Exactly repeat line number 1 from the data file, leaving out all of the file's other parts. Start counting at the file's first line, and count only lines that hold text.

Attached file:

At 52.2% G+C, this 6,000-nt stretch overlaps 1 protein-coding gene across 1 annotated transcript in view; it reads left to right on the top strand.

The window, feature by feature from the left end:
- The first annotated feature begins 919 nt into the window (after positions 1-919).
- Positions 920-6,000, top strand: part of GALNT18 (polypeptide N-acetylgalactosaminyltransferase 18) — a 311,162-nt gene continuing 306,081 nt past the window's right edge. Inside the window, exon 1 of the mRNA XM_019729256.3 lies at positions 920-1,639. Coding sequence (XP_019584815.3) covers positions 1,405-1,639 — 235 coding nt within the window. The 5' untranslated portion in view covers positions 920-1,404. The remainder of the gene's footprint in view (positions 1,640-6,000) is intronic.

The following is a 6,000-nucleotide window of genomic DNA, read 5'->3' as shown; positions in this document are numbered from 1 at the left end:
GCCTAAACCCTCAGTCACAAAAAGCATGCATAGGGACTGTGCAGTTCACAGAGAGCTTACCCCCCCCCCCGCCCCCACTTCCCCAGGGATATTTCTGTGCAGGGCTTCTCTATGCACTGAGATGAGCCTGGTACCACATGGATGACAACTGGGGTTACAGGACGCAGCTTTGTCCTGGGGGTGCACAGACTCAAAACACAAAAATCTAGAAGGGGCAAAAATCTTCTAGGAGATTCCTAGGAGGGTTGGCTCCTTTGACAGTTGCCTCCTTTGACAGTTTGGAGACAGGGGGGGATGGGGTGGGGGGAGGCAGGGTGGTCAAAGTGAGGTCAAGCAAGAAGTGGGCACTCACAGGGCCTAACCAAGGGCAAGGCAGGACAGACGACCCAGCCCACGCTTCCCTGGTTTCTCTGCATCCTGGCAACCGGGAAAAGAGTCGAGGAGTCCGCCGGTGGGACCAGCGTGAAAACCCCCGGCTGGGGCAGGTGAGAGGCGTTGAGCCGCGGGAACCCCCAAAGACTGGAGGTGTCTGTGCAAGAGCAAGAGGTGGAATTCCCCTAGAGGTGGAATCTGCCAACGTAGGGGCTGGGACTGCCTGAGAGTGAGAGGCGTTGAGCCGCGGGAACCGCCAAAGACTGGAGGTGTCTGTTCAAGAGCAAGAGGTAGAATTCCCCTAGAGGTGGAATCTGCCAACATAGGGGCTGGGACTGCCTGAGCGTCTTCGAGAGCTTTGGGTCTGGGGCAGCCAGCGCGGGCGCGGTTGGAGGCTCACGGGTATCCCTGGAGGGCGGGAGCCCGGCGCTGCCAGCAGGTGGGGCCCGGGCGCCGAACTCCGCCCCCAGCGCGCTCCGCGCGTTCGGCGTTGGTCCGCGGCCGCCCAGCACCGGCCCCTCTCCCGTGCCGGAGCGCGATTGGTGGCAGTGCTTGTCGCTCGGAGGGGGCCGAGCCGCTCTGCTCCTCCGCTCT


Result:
At 52.2% G+C, this 6,000-nt stretch overlaps 1 protein-coding gene across 1 annotated transcript in view; it reads left to right on the top strand.